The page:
Summer may be the time for family fun in the sun, but it's also essential to be aware of how all that sun exposure affects our health. This is not always so easy because after a long winter, most of us can't get enough of the great outdoors. Plus, with the warmer weather, we are more than happy to trade in our sweaters and pants for a t-shirt and shorts and be on our way.

However, as nice as it is to forsake all those winter layers, summer attire means that our skin is more exposed. While many of us may like the healthy glow of a suntan, it is important to keep in mind that prolonged exposure to the ultraviolet (UV) radiation can have a detrimental effect on our skin, and ultimately, our health. July is UV Safety Month and a good time to remind yourself and your family of what steps we should all take to protect ourselves from excessive UV exposure that can lead to skin cancer.

Skin cancer affects nearly two million Americans every year, and one in five people in this country will contract some form over their lifetime. In most cases, it is treatable and not-life threatening, though in rare instances a person can develop melanoma, which is a much more serious form of the disease.

This season, protect your skin to ensure a happy and healthy summer. Here are some ways to accomplish this.

1. Know Your Skin

Different skin types can handle UV exposure in different amounts, so know your skin and act accordingly. Fair skin or skin with freckles burns more easily. People with blond or red hair should be cautious, as should anyone with a family history of skin cancer or melanoma.

2. Keep Newborns Out of the Sun

The American Pediatric Association recommends that for the first six months of their lives, newborns should be kept out of the sun. After six months, make sure to cover them with protective clothing and apply sunscreen to exposed skin.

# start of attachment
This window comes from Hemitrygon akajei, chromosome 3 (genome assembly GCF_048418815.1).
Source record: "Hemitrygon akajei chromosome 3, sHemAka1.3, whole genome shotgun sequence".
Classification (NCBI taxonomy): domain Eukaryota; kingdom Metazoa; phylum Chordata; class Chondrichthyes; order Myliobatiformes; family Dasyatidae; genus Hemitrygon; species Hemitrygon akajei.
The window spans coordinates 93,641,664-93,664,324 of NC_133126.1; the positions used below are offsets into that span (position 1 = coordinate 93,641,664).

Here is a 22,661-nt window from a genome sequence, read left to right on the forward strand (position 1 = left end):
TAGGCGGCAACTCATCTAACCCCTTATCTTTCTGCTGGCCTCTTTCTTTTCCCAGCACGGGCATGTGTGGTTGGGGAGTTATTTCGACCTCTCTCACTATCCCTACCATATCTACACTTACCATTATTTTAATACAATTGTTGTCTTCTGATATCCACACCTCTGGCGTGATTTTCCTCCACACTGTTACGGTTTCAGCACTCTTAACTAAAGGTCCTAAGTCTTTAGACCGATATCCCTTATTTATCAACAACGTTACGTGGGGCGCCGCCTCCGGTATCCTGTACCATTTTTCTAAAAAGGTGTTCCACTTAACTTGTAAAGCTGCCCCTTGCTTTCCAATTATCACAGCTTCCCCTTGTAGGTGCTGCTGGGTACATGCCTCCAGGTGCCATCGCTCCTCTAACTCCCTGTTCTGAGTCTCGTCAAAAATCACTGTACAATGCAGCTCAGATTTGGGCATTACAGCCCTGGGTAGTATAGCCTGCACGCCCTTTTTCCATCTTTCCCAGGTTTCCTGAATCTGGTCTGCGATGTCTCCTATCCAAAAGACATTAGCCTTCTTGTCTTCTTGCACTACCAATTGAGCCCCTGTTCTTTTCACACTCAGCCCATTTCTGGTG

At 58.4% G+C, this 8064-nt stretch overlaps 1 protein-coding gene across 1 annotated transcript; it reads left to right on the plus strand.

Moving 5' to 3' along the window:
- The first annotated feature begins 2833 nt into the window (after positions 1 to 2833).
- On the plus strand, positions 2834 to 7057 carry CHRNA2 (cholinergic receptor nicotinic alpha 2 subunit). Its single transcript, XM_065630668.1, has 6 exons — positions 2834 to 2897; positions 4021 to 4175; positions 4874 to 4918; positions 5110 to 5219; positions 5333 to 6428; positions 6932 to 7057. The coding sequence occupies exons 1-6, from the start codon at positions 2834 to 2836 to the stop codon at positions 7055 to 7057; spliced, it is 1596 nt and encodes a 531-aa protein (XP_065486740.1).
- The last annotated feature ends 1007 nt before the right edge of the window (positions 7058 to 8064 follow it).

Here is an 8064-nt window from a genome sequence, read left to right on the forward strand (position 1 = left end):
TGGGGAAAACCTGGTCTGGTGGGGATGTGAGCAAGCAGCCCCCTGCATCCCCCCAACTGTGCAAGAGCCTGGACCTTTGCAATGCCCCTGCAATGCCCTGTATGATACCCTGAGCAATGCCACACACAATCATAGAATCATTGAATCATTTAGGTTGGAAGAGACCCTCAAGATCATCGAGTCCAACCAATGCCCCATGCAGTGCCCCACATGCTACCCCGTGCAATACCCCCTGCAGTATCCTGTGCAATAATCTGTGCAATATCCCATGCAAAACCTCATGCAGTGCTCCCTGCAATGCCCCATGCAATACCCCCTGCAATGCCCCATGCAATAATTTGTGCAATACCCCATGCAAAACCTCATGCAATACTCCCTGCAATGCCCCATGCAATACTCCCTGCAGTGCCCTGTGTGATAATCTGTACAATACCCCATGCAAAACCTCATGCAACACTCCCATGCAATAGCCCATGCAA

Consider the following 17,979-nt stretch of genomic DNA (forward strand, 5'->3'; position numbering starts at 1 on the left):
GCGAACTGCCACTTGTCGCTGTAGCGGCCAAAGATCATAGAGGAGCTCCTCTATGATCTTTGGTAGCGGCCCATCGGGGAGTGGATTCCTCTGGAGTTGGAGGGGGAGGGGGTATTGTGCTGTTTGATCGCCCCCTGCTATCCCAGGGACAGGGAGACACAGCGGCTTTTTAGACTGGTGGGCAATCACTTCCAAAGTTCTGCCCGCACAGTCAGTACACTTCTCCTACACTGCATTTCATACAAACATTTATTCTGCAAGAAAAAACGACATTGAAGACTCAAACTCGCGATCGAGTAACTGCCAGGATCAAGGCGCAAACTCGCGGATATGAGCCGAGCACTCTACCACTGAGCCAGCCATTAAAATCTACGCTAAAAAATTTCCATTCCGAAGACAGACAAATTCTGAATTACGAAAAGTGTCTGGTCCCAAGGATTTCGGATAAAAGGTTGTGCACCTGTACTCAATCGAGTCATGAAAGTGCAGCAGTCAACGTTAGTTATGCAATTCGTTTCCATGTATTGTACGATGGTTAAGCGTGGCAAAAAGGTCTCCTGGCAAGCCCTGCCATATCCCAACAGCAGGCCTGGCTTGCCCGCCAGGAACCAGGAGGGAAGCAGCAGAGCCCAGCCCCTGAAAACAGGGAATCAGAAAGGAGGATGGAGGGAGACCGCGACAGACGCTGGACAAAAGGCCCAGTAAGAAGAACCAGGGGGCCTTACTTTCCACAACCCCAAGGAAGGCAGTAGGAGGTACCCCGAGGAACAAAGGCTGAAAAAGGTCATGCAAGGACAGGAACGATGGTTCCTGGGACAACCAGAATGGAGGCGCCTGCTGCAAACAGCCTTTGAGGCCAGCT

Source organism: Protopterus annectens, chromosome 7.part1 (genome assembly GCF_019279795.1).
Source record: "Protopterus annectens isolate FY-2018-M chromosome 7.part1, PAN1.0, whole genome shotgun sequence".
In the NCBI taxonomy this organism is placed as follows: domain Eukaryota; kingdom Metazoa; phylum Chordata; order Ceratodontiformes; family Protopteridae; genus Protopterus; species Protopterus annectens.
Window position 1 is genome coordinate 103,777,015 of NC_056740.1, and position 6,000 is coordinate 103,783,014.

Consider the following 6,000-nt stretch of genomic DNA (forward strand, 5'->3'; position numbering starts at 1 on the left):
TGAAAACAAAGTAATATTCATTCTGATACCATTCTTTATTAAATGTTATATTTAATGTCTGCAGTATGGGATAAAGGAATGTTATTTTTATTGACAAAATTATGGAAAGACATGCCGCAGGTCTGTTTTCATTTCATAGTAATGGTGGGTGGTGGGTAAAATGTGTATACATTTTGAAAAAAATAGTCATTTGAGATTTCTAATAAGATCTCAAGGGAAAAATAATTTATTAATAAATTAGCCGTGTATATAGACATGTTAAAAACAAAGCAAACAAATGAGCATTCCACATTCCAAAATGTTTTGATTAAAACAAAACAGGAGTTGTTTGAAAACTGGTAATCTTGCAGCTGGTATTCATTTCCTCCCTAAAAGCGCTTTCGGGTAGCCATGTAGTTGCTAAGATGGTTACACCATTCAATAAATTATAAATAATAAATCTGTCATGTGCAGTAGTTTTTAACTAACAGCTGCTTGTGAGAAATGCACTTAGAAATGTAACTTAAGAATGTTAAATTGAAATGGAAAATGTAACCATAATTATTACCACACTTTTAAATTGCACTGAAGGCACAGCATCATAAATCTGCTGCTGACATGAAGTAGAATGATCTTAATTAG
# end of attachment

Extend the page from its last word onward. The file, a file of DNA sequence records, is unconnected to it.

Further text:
3. Shade Your Eyes

UV light is harmful to our eyes and can affect our vision and lead to cataracts over time, so shield them with a hat or a pair of sunglasses. Not only will it ease the strain and reduce glare, but your family will look cool, as well.

4. Eat Right

Did you know that certain foods actually give our skin a healthy glow that can resemble a tan? Not only that, but certain diets like the Mediterranean diet are believed to have a protective effect agains the sun's harmful rays. Yet another reason to eat a healthy diet.

5. Protect Your Skin

When outside, use a broad spectrum sunscreen (UV A and B) with an SPF of at least 15. Use it half an hour before going outside, and reapply after swimming or sweating. Wear protective clothing and wide-brimmed hat to shield eyes, ears, and face.

6. Avoid High Noon

Peak sun times are when we're most prone to get burned, so plan outdoor activities in the morning and evening hours and try to avoid the sun during the middle of the day. If you do go outside, wear protective clothing and sunscreen.

7. Drive Safely

The sun's harmful UV rays can get to us even in our cars and the cumulative effect can add up over time. Take the same precautions while driving that you would outside, especially for children and newborns.

8. Check Skin Frequently

Summer is the time that our skin is under constant assault from nature, so check your family's skin on a regular basis, especially for sunburn and ticks. Look for excessive redness or irritation as well as new or irregular moles.

9. Talk to You Doctor

Take your kids to their pediatrician on a regular basis to address any questions or concerns you have about their skin and overall health. Learn as much as you can about the hazards of UV exposure and what you can do to protect your family.

A big part of enjoying the summer is staying healthy and feeling good, so be informed about UV radiation and avoid any injuries that may spoil the fun. If you have questions or concerns, speak with your doctor. For more information about sun protection and skin cancer, visit the website for the Center for Disease Control and Prevention (CDC).